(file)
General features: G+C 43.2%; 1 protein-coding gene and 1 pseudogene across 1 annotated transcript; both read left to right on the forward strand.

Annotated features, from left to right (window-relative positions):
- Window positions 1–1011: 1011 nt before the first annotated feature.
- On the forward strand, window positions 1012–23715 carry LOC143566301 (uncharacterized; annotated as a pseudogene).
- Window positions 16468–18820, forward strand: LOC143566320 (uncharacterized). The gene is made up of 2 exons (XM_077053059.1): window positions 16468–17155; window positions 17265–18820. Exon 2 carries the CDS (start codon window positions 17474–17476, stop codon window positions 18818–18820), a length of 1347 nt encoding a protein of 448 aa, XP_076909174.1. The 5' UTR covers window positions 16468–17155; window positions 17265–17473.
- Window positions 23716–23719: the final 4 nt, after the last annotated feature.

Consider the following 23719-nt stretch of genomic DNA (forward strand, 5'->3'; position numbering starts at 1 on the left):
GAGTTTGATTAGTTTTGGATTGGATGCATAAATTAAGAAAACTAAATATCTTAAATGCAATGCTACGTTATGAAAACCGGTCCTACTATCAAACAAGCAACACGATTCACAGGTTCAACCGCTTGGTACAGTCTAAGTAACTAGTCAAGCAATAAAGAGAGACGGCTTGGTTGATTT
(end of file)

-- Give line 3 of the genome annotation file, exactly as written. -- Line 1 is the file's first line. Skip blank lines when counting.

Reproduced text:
- Window positions 1–1011: 1011 nt before the first annotated feature.